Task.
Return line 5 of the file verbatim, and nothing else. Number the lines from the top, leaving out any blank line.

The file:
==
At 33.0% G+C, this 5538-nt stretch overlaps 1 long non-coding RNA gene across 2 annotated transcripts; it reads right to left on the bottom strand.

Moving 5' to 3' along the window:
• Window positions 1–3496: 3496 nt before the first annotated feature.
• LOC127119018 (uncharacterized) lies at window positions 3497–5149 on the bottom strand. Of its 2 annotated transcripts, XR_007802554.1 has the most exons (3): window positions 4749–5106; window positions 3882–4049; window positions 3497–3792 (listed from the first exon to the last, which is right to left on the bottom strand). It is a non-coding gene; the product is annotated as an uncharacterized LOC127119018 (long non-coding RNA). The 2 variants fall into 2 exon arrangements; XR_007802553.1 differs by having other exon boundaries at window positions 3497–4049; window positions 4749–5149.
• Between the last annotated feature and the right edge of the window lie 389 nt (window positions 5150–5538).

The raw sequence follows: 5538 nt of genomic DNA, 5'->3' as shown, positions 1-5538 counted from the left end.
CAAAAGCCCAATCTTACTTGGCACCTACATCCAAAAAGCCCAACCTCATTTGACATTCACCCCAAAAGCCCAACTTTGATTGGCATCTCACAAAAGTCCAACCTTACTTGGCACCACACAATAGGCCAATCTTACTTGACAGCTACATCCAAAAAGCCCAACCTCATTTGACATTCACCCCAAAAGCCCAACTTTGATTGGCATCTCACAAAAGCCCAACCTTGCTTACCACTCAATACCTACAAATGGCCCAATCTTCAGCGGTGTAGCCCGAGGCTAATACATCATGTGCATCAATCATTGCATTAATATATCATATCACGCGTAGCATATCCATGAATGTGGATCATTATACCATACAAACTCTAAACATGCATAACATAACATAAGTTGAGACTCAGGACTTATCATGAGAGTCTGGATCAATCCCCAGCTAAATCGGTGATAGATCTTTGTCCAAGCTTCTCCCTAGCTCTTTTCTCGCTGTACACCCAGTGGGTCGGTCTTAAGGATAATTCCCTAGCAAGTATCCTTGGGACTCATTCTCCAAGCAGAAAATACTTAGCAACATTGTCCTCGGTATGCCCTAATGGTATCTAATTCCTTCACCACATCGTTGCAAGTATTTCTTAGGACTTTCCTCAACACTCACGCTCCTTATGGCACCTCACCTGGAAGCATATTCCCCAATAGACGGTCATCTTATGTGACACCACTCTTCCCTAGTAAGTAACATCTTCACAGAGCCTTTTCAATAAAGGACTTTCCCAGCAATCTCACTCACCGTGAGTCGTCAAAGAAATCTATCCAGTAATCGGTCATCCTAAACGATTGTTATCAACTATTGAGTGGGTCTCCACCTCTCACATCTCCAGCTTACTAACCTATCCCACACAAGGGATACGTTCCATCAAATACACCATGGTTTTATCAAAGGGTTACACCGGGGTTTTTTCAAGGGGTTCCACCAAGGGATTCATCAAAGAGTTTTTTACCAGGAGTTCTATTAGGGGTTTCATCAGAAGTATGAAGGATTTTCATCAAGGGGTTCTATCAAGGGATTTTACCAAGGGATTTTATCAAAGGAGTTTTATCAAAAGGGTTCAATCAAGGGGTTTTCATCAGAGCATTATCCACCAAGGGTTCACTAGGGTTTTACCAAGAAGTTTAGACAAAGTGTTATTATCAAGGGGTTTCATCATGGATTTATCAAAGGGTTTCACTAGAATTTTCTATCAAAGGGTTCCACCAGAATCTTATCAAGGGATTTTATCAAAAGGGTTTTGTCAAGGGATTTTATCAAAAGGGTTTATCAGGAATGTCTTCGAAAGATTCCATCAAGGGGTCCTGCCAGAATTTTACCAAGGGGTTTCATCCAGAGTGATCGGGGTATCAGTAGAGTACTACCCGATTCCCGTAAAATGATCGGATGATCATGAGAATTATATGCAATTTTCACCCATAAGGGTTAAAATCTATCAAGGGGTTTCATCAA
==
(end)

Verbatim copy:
• Between the last annotated feature and the right edge of the window lie 389 nt (window positions 5150–5538).